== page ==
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Ancient South Asian
by Gary Baker, Esq. - Patent Attorney
During our trip to South India, I had the great pleasure of visiting a family that has made traditional Hindu religious statues on their property for at least 5 generations. The shape and proportions of the statues are based on ancient Sanskrit formulas. Briefly, this lost wax process comprises: preparation of original wax figures, encasing the figures in fine river silt mud, drying the mud, melting out the wax to form a hollow mold, melting a combination of metals with a charcoal fire, pouring the molten metal to fill the mold, hand tooling details on the crude casting, and laboriously hand finishing details into the solid metal statues.
I. WAX FIGURE - The artist, using the Sanskrit formulas particular to the subject god or goddess, first creates a stick figure in the intended pose out of bees wax. The body parts are filled out, again according to ancient proscribed dimensions, by application of additional warmed wax layers to the stick figure. Surface details are blocked out without a high degree of detail.
II. INVESTING THE FIGURE - The wax original of the statue is sealed in a cocoon of mud (from the near-by river) by careful hand packing. Two wax sprue sticks are left extending between the wax figure and the exterior of the mud casing to provide channels to receive the molten metal during the later pouring step. The mud covering is supported with a few wrappings of metal wire to reduce cracking during the drying step and to strengthen the mold. The encased wax figure is set out to dry in the sun for 20 days.
III. MELT OUT - A furnace is made from a hand-powered rotary fan blowing through a vent tube into a brick-lined chamber of burning charcoal. The furnace is used to melt wax out of the mold, bake and harden the mold, and to melt the metals for pouring into the mold. The sun-dried mold is placed in the furnace hole with the sprues facing down. As the furnace heats the mold, the wax figure is melted and pours out holes remaining when the sprues are melted away. The mold is heated for several hours until all wax residue is vaporized or burned away.
IV. MOLTEN METAL - The combination of metals is weighed out and place together in a crucible for melting in the charcoal furnace. Traditionally, statues were supposed to be poured from a "5-metal" combination of equal weight parts gold, silver, tin, copper and zinc. Because gold is expensive, only a token sprinkle is added to an essentially 4-metal combination, a little rich in copper and light on silver. However, if too little silver is added, the metal will loose it's tell-tale dark patina and will clunk when struck, instead of producing a sweet chime.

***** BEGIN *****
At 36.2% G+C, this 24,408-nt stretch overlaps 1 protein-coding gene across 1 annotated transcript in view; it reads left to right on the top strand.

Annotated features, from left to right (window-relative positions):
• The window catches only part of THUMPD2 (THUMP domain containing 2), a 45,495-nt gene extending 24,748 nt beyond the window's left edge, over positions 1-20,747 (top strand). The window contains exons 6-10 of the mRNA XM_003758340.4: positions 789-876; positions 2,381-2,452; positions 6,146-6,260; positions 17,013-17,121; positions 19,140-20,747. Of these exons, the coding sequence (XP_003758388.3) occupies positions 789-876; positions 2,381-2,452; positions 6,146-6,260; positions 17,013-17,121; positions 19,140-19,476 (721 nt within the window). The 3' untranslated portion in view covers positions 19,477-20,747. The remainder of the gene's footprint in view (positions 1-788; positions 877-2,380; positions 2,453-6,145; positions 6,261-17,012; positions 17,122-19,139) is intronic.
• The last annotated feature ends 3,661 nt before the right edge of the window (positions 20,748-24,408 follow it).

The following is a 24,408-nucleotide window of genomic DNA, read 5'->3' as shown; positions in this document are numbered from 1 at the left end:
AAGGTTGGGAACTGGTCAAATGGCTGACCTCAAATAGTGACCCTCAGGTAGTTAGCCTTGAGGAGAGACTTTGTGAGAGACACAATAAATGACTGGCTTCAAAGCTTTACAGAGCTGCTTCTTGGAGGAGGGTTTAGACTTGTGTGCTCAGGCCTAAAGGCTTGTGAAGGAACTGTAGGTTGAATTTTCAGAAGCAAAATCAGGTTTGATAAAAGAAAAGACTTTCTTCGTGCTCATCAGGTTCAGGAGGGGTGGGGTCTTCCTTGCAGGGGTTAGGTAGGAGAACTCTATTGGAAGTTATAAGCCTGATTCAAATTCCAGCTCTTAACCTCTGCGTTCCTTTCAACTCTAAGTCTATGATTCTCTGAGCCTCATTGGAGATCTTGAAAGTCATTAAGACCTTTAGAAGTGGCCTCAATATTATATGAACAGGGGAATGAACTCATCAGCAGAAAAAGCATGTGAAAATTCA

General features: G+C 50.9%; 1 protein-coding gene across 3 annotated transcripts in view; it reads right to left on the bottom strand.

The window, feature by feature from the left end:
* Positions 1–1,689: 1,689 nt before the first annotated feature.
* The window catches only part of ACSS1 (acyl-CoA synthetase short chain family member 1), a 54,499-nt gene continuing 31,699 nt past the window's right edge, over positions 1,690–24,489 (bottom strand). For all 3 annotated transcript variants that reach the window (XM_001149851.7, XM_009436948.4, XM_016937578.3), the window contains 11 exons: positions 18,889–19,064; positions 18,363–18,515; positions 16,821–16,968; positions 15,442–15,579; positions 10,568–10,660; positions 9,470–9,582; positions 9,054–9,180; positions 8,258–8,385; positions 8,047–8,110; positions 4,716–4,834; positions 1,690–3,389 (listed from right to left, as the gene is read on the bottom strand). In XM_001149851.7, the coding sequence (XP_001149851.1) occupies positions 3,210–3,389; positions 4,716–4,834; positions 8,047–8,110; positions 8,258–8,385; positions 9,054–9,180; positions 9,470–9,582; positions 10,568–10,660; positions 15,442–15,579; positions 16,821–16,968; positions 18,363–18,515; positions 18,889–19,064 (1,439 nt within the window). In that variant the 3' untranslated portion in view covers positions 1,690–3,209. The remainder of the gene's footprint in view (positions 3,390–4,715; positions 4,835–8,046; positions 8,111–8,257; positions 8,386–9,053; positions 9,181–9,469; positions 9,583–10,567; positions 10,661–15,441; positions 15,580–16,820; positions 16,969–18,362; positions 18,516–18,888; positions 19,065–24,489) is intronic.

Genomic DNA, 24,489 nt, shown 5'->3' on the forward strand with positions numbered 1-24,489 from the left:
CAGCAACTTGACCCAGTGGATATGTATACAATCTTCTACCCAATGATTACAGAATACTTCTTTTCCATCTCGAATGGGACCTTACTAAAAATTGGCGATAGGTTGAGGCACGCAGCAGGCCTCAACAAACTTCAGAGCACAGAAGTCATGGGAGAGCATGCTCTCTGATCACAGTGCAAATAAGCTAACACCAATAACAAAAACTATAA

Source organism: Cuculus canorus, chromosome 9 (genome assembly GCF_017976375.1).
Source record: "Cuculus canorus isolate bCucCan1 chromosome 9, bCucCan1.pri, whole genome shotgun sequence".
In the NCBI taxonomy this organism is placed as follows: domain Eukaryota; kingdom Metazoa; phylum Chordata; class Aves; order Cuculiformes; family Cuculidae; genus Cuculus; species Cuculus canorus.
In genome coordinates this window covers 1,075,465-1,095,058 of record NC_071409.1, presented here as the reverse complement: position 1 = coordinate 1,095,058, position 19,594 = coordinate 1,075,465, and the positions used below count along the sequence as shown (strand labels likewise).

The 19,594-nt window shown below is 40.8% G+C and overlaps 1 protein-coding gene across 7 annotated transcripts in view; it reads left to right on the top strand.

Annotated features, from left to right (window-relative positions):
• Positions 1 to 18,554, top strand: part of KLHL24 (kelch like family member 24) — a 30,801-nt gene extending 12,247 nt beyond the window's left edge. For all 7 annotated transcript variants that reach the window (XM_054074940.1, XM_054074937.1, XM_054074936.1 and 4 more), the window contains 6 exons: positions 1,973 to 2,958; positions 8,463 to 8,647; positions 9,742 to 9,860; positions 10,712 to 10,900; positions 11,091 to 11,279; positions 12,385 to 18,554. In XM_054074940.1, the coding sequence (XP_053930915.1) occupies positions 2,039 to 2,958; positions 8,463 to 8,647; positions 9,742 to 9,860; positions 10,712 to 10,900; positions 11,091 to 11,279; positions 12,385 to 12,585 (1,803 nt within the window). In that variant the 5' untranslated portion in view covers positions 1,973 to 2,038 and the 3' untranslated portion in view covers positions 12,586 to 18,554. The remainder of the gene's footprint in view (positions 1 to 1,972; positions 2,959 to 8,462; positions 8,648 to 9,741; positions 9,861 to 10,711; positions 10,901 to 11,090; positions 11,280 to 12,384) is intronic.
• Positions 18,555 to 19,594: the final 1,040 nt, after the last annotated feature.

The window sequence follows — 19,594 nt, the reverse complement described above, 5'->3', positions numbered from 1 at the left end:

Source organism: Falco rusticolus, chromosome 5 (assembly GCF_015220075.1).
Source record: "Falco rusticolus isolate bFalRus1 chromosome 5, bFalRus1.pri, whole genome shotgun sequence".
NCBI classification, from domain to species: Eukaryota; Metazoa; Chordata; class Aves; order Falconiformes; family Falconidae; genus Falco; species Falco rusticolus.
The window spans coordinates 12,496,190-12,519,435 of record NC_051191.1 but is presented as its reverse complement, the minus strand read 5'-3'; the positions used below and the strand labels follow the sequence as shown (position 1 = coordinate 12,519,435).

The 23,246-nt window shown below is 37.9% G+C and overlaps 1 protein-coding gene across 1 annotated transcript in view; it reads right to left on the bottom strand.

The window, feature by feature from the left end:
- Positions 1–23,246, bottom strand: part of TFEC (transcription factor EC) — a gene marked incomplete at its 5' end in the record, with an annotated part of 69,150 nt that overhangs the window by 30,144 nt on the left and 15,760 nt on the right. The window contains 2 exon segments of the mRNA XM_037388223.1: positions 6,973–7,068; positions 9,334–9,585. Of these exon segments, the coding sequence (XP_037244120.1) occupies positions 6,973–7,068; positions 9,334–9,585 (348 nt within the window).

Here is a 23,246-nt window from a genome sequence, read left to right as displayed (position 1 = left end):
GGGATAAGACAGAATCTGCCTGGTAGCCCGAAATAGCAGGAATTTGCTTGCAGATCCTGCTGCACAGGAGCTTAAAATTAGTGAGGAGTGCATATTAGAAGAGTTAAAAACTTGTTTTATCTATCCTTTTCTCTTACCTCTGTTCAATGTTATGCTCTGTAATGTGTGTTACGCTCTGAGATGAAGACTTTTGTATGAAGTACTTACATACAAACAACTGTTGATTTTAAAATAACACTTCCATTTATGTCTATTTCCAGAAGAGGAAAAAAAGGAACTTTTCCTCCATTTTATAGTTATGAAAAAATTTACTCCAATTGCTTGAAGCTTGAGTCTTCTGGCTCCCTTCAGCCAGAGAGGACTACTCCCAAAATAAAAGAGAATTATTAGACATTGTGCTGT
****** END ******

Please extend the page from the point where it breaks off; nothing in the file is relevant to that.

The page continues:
V. POURING - The pre-heated mold is placed in a hole in the ground and surrounded with loose dirt with the sprue holes facing up. Cherry-red molten metals are poured into one sprue hole until it flows up out of the other hole. The cast statue is left alone in the dirt for a couple hours to slowly cool. The crude statue is released by striking the mold with a hammer.
VI. FINISHING - Now the hard part. The big surprise for me was to see that much of the fine detail is not present in the wax figures. Mud casting media (investment) is not fine grain and does not provide high resolution details. The feet of figures were merely box-feet; the faces were blank. Finishing is done with increasingly fine work - 1) cutting off sprues; 2) chiseling and engraving the face, toes, fingers, clothing patterns, crowns, etc.; 3) assembly of separately cast components; 4) if there is a defect of mistake in the casting, new material is brazed over the defect and the correct contours are carved into the overlay; 5) course grinding and filing; 6) course sanding to fine sanding, by hand; and, 7) course polishing to fine polishing. This requires an incredible amount of labor and artistry.
The artists can be proud of their work. Each piece is a unique one-of-a-kind work of art.
Shown above are the master artist and his two sons with a statue of Ardhanarishwara. Parvati, the wife of Shiva, felt bad when she thought Shiva had won a dance contest between them. So Shiva took on a half man, half woman form to show the division in nature between male and female is but an illusion.
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